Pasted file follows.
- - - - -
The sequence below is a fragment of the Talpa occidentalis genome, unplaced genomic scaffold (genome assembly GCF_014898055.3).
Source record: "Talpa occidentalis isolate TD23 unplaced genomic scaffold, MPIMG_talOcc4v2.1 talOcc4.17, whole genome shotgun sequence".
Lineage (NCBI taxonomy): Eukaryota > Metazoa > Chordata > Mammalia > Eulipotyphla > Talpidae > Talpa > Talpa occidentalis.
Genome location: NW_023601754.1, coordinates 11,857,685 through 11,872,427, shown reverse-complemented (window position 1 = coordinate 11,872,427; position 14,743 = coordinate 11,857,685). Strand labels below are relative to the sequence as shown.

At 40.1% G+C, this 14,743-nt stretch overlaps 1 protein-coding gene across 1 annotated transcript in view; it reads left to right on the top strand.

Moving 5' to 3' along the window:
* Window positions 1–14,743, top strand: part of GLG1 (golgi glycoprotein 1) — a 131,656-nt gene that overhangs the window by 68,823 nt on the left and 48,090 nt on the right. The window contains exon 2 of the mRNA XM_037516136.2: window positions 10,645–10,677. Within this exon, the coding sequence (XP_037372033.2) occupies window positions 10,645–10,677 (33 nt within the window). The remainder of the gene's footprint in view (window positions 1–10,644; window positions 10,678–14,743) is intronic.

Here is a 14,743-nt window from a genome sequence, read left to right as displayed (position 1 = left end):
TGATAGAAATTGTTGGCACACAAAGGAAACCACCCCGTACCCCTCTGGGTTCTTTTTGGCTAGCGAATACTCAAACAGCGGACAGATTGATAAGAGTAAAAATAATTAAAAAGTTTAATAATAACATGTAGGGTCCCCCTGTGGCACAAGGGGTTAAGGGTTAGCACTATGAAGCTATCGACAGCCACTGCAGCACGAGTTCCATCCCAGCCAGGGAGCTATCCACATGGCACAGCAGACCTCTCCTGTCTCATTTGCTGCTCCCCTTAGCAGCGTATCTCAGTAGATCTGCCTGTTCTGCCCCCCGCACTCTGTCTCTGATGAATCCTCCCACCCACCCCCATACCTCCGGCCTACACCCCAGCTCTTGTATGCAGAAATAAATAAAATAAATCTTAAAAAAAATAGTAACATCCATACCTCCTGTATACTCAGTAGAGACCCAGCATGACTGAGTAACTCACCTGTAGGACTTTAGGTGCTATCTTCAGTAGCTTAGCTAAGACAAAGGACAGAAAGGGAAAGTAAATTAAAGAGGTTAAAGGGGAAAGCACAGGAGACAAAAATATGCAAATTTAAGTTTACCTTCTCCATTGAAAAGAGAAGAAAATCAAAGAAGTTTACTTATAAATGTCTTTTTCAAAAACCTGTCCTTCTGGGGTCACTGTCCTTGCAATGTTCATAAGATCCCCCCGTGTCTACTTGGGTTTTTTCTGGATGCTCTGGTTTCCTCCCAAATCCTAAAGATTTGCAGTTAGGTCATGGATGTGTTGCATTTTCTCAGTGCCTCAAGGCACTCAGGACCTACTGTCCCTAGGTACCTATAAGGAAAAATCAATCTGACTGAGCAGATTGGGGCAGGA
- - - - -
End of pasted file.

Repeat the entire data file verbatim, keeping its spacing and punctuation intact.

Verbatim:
The sequence below is a fragment of the Talpa occidentalis genome, unplaced genomic scaffold (genome assembly GCF_014898055.3).
Source record: "Talpa occidentalis isolate TD23 unplaced genomic scaffold, MPIMG_talOcc4v2.1 talOcc4.17, whole genome shotgun sequence".
Lineage (NCBI taxonomy): Eukaryota > Metazoa > Chordata > Mammalia > Eulipotyphla > Talpidae > Talpa > Talpa occidentalis.
Genome location: NW_023601754.1, coordinates 11,857,685 through 11,872,427, shown reverse-complemented (window position 1 = coordinate 11,872,427; position 14,743 = coordinate 11,857,685). Strand labels below are relative to the sequence as shown.

At 40.1% G+C, this 14,743-nt stretch overlaps 1 protein-coding gene across 1 annotated transcript in view; it reads left to right on the top strand.

Moving 5' to 3' along the window:
* Window positions 1–14,743, top strand: part of GLG1 (golgi glycoprotein 1) — a 131,656-nt gene that overhangs the window by 68,823 nt on the left and 48,090 nt on the right. The window contains exon 2 of the mRNA XM_037516136.2: window positions 10,645–10,677. Within this exon, the coding sequence (XP_037372033.2) occupies window positions 10,645–10,677 (33 nt within the window). The remainder of the gene's footprint in view (window positions 1–10,644; window positions 10,678–14,743) is intronic.

Here is a 14,743-nt window from a genome sequence, read left to right as displayed (position 1 = left end):
TGATAGAAATTGTTGGCACACAAAGGAAACCACCCCGTACCCCTCTGGGTTCTTTTTGGCTAGCGAATACTCAAACAGCGGACAGATTGATAAGAGTAAAAATAATTAAAAAGTTTAATAATAACATGTAGGGTCCCCCTGTGGCACAAGGGGTTAAGGGTTAGCACTATGAAGCTATCGACAGCCACTGCAGCACGAGTTCCATCCCAGCCAGGGAGCTATCCACATGGCACAGCAGACCTCTCCTGTCTCATTTGCTGCTCCCCTTAGCAGCGTATCTCAGTAGATCTGCCTGTTCTGCCCCCCGCACTCTGTCTCTGATGAATCCTCCCACCCACCCCCATACCTCCGGCCTACACCCCAGCTCTTGTATGCAGAAATAAATAAAATAAATCTTAAAAAAAATAGTAACATCCATACCTCCTGTATACTCAGTAGAGACCCAGCATGACTGAGTAACTCACCTGTAGGACTTTAGGTGCTATCTTCAGTAGCTTAGCTAAGACAAAGGACAGAAAGGGAAAGTAAATTAAAGAGGTTAAAGGGGAAAGCACAGGAGACAAAAATATGCAAATTTAAGTTTACCTTCTCCATTGAAAAGAGAAGAAAATCAAAGAAGTTTACTTATAAATGTCTTTTTCAAAAACCTGTCCTTCTGGGGTCACTGTCCTTGCAATGTTCATAAGATCCCCCCGTGTCTACTTGGGTTTTTTCTGGATGCTCTGGTTTCCTCCCAAATCCTAAAGATTTGCAGTTAGGTCATGGATGTGTTGCATTTTCTCAGTGCCTCAAGGCACTCAGGACCTACTGTCCCTAGGTACCTATAAGGAAAAATCAATCTGACTGAGCAGATTGGGGCAGGA